Never Stop Learning How to Learn
The below is a slightly edited version of advice I used to give at Facebook to engineers I was mentoring, hopefully it is useful to the wider world as well. My current mentorship model is quite a bit more complex than this, I plan to post about that in the future.
You’re an engineer, you’ve been here a little while. You’ve done a ton of tasks and learned a bunch about engineering and our technology. What’s next? How might you be more effective? How might you learn how to scale yourself to solve the hardest problems you see?
I’ve observed a couple of patterns in the most successful and widely scoped projects that I’d like to share, but I think they are universally applicable to any hard problem. You might have already been practicing these, and I hope you already see their value, or you might want to reach out to your colleagues doing these tactics to learn them yourself. In the end, it makes all of us more effective.
When you have a new impactful idea, one that seems really hard and complicated, it is often easy to fall back into your old technical comfort zone. This is dangerous, you’re sacrificing great potential impact and in periods where I’ve gotten scared or hesitant and questioned my ability I’ve often regretted it. Be bold, make that post, put together a design plan, set up a meeting with others that might be interested. Most often, the hardest and most impactful problems are those which no one person has been bold enough or had the time to point out and spearhead, the way you can become a leader is simply taking ownership, even if you don’t feel like the most qualified person for the job. Make a post, write a diff on code that you don’t own, schedule a 1:1 with an expert to debug an issue. A problem never gets solved if you aren’t aggressively pursuing it.
Now you have that new hard project, something that may be completely green field or in a technology stack that you’re not familiar with, how can you execute on it? Engineering is a constant iterative process, we try crazy new ideas, gather feedback (whether through data, asking questions of others) and then tweak our processes with those new learnings. We must not be scared of this feedback because it is actually the thing that lets us solve the hardest problems in the most scalable way. Seek out those that you respect technically, people who have solved a similar problem before, and don’t be afraid of asking stupid questions. The worst thing that you can do is to not ask the questions in the first place and never improve your knowledge. In a good engineering culture, mentorship and spreading engineering skills should be championed. Mentorship is a two way street that results in learnings for the mentee and the mentor, and impact and skills gained for both. Communicate openly about your findings and progress, the harder (and wider scoped) the problem the more public and open one must become. Leverage working groups and investigation groups to scale the success of your information finding, often a lurker is the one to give you that one more hint that solves an issue you’ve been battling with for a week, or a comment on that half finished diff leads you to a better solution. And finally, leverage your manager and senior engineers to unblock you when all else fails and give you strategies to incorporate feedback into your project and scale your impact.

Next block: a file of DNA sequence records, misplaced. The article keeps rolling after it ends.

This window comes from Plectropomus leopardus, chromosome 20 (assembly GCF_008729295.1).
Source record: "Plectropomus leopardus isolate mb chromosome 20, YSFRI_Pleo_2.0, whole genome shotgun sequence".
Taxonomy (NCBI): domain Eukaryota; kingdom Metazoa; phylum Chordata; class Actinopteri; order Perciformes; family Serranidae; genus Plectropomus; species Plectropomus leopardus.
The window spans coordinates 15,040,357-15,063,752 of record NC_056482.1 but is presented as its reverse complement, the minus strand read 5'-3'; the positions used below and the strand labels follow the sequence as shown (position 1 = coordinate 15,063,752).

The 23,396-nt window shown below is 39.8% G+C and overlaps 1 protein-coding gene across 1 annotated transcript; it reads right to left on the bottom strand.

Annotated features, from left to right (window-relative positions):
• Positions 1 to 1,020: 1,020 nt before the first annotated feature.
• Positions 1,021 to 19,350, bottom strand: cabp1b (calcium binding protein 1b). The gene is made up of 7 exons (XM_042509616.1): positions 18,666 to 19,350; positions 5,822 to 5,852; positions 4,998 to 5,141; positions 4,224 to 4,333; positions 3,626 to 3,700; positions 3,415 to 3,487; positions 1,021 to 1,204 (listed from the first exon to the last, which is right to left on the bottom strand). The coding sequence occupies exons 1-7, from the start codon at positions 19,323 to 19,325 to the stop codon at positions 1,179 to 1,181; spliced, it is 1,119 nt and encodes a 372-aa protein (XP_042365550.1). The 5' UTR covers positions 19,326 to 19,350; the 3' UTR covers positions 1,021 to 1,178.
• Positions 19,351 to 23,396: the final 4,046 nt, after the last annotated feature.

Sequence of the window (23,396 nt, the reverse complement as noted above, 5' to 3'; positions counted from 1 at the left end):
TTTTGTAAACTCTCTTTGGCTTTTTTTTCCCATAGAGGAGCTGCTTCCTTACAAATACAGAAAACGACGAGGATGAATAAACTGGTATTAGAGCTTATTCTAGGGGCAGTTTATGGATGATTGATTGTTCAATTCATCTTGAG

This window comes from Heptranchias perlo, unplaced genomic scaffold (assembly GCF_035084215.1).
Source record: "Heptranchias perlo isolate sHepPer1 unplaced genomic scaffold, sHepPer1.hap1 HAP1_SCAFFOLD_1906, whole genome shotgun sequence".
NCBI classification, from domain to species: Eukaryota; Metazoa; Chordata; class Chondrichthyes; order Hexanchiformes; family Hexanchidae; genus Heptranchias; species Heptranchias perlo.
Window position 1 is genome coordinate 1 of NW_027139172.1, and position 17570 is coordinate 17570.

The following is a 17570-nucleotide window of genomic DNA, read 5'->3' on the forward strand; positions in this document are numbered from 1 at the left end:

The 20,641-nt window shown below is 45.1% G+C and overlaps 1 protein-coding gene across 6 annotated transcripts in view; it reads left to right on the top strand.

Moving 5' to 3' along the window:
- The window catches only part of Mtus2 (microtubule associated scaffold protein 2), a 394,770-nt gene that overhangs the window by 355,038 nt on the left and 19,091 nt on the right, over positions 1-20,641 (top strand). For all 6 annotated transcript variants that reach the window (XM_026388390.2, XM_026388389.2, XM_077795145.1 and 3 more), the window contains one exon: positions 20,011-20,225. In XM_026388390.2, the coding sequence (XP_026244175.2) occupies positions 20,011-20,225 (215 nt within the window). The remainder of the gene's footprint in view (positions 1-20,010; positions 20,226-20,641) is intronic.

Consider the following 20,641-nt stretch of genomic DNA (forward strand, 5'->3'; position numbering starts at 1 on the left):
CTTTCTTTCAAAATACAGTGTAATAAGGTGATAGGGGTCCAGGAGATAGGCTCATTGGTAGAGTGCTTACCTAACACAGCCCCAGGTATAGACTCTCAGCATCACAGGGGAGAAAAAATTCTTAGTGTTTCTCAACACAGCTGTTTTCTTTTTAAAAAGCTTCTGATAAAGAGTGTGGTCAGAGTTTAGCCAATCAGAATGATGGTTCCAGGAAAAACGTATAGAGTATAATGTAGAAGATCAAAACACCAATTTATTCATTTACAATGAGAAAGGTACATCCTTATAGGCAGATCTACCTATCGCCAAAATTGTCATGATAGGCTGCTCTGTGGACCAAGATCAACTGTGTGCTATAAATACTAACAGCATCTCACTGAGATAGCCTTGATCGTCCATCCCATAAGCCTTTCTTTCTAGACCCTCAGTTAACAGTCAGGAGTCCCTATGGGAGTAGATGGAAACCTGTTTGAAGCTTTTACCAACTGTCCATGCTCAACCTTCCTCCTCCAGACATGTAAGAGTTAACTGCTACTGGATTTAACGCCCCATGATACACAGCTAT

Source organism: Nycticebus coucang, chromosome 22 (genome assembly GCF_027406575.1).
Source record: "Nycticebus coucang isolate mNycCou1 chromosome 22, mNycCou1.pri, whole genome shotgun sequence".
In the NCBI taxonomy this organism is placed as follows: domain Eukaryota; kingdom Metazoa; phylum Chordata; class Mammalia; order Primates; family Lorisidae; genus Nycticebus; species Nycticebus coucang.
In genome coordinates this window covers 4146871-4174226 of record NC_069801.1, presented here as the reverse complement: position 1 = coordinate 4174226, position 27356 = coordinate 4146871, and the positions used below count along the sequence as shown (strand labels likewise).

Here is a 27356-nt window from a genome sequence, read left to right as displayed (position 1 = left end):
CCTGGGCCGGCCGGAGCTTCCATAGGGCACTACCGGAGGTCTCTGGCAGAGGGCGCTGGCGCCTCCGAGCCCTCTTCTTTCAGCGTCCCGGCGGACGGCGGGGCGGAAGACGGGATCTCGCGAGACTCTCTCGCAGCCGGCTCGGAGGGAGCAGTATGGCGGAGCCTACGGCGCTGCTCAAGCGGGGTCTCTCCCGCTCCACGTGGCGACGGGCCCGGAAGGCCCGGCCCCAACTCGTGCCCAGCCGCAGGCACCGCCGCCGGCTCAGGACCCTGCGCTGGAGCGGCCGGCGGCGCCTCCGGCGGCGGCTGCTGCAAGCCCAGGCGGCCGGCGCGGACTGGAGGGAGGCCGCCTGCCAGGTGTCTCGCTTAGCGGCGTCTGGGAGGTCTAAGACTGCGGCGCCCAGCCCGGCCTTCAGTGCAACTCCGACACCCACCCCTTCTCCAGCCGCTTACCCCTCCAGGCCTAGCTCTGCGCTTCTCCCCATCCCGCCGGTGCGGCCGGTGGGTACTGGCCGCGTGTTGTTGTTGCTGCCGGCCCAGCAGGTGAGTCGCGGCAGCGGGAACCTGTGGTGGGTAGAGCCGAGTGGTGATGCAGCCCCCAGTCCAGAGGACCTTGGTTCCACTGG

Lastly, as with any new learning experience, taking on a new skill or new responsibility will come with failure. Fail often, fail fast, and learn fast. The only possible way we can improve our understanding of a topic is to find those areas where our current abstractions don’t match with reality, or discover that neat trick to get past a hard problem or improve your execution. Good engineering organizations are set up to provide you with a support network such that someone will most likely pull you back if you move too aggressively in the wrong direction, the more you communicate the more likely this will happen sooner rather and later, and the more you’re open to feedback the more effective that the integration of this new knowledge will become.
Once you’ve become an expert on that particular topic or skill that you’ve learned by being bold, being open, and failing hard, help others by scaling out both the process you used for learning and the particular skills you learned. This can take many forms, and would be a topic for a whole other note, but the more you can scale your previous knowledge the more time you’ll have to take on that next impactful and hard project.
Never Stop Learning How To Learn
You’ll always be confronted with a problem that seems impossible or something you must learn that you have little to no expertise in. In fact, one thing I’ve learned a lot is that success and impact is not just knowing and learning one thing very well and effectively, but learning how to be effective in the act of learning itself. That way, whenever you see a new area of impact or face a hard problem you’ll be more and more successful on learning the ins and outs of that new problem and be able to execute on any problem you encounter.